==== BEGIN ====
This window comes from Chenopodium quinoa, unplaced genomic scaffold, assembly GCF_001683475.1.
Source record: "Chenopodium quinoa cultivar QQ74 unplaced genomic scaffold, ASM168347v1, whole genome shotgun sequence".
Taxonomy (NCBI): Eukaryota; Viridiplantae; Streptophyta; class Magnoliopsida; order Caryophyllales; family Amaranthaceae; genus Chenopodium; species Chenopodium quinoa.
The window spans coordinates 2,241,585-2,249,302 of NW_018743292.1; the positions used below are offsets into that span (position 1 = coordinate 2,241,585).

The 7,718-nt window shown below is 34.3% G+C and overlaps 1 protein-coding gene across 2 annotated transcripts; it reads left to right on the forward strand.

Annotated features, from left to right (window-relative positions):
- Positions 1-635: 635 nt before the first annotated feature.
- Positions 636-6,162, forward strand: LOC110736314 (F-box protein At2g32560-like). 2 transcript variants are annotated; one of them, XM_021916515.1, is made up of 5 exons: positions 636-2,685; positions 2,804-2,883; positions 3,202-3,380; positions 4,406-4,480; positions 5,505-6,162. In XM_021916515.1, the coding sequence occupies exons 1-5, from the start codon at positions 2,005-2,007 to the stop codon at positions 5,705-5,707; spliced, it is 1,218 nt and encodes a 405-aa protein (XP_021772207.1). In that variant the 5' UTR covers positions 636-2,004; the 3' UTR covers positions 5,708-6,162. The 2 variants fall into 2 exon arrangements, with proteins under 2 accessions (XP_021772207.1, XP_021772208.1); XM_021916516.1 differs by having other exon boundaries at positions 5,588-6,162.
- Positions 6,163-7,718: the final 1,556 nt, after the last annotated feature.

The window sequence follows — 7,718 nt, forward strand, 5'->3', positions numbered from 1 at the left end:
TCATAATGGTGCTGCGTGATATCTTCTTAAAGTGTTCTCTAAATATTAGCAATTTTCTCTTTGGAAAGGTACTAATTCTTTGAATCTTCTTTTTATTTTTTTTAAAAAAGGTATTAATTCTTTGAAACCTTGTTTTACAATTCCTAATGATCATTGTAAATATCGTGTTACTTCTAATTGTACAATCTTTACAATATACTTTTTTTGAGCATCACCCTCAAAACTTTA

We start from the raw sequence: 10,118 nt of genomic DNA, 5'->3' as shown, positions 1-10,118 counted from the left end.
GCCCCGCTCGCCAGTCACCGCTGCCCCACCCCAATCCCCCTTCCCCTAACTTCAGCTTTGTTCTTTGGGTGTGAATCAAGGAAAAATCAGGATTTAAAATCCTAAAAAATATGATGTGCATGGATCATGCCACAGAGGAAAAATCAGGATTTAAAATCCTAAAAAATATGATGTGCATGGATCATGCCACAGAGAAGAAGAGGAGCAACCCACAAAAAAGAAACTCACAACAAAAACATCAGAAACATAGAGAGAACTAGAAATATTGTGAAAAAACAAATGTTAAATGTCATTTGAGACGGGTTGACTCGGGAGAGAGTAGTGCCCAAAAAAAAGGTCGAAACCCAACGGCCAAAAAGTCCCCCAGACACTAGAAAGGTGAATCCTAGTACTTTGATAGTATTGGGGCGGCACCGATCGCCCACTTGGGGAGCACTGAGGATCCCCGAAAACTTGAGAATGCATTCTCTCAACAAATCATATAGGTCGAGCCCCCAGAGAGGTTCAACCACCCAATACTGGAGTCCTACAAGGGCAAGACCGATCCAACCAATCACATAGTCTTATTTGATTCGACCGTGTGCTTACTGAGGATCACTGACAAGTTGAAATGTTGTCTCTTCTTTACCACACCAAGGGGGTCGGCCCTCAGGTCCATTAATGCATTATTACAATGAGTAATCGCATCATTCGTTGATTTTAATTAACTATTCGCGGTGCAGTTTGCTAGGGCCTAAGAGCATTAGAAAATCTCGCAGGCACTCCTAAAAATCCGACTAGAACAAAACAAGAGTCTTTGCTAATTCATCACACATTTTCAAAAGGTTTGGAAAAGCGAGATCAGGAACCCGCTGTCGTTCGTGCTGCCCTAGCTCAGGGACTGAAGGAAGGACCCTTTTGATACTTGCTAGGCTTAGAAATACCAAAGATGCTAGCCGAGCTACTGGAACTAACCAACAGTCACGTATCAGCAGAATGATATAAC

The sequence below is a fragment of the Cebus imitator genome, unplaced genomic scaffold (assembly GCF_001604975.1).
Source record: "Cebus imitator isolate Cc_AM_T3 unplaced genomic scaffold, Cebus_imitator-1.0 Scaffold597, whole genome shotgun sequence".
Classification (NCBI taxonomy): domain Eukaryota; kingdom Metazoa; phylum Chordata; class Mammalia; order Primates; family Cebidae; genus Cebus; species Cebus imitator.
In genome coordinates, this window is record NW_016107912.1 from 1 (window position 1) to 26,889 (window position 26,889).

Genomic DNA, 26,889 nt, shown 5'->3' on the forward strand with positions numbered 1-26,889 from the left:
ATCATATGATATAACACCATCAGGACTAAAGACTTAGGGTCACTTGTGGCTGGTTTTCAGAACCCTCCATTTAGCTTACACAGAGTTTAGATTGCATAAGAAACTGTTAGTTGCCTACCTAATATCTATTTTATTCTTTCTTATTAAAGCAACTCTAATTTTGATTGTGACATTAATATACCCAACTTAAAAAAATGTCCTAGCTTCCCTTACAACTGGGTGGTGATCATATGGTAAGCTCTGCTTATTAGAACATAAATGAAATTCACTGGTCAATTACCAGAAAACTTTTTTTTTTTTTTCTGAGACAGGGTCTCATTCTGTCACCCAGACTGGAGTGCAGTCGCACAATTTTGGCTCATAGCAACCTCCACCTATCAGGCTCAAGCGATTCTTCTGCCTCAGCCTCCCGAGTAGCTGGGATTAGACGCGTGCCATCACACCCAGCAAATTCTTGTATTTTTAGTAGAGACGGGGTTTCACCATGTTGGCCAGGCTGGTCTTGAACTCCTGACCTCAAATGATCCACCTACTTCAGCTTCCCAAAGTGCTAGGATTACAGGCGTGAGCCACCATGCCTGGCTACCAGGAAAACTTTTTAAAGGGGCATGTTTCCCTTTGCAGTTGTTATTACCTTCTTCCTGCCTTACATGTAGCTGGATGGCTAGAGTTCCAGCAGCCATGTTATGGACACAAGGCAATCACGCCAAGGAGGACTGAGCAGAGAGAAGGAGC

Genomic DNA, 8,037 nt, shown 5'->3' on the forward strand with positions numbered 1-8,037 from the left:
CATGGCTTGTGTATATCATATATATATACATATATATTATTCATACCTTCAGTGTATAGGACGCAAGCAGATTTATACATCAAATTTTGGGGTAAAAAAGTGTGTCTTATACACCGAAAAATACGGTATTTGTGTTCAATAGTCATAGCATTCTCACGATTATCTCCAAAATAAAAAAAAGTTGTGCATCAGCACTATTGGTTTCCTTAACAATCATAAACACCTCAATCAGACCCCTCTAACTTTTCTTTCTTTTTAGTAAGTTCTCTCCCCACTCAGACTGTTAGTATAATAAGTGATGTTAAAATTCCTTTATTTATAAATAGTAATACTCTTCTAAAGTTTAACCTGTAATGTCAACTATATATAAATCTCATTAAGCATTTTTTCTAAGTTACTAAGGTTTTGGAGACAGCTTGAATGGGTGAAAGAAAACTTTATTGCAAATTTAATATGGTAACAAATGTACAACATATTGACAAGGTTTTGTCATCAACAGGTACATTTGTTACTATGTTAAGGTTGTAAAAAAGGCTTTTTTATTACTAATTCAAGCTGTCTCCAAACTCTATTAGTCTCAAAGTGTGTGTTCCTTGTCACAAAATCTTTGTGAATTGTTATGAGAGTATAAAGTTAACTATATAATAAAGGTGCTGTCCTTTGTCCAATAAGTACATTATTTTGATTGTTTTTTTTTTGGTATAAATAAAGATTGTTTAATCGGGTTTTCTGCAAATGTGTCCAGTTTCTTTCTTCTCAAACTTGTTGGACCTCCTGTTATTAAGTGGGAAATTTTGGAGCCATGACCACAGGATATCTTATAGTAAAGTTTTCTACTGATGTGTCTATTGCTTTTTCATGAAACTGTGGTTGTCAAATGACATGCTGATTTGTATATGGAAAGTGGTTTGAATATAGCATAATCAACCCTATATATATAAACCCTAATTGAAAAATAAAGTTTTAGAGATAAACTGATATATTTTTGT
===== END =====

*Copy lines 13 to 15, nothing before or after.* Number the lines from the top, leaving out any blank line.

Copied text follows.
GCCCCGCTCGCCAGTCACCGCTGCCCCACCCCAATCCCCCTTCCCCTAACTTCAGCTTTGTTCTTTGGGTGTGAATCAAGGAAAAATCAGGATTTAAAATCCTAAAAAATATGATGTGCATGGATCATGCCACAGAGGAAAAATCAGGATTTAAAATCCTAAAAAATATGATGTGCATGGATCATGCCACAGAGAAGAAGAGGAGCAACCCACAAAAAAGAAACTCACAACAAAAACATCAGAAACATAGAGAGAACTAGAAATATTGTGAAAAAACAAATGTTAAATGTCATTTGAGACGGGTTGACTCGGGAGAGAGTAGTGCCCAAAAAAAAGGTCGAAACCCAACGGCCAAAAAGTCCCCCAGACACTAGAAAGGTGAATCCTAGTACTTTGATAGTATTGGGGCGGCACCGATCGCCCACTTGGGGAGCACTGAGGATCCCCGAAAACTTGAGAATGCATTCTCTCAACAAATCATATAGGTCGAGCCCCCAGAGAGGTTCAACCACCCAATACTGGAGTCCTACAAGGGCAAGACCGATCCAACCAATCACATAGTCTTATTTGATTCGACCGTGTGCTTACTGAGGATCACTGACAAGTTGAAATGTTGTCTCTTCTTTACCACACCAAGGGGGTCGGCCCTCAGGTCCATTAATGCATTATTACAATGAGTAATCGCATCATTCGTTGATTTTAATTAACTATTCGCGGTGCAGTTTGCTAGGGCCTAAGAGCATTAGAAAATCTCGCAGGCACTCCTAAAAATCCGACTAGAACAAAACAAGAGTCTTTGCTAATTCATCACACATTTTCAAAAGGTTTGGAAAAGCGAGATCAGGAACCCGCTGTCGTTCGTGCTGCCCTAGCTCAGGGACTGAAGGAAGGACCCTTTTGATACTTGCTAGGCTTAGAAATACCAAAGATGCTAGCCGAGCTACTGGAACTAACCAACAGTCACGTATCAGCAGAATGATATAAC

The sequence below is a fragment of the Cebus imitator genome, unplaced genomic scaffold (assembly GCF_001604975.1).
Source record: "Cebus imitator isolate Cc_AM_T3 unplaced genomic scaffold, Cebus_imitator-1.0 Scaffold597, whole genome shotgun sequence".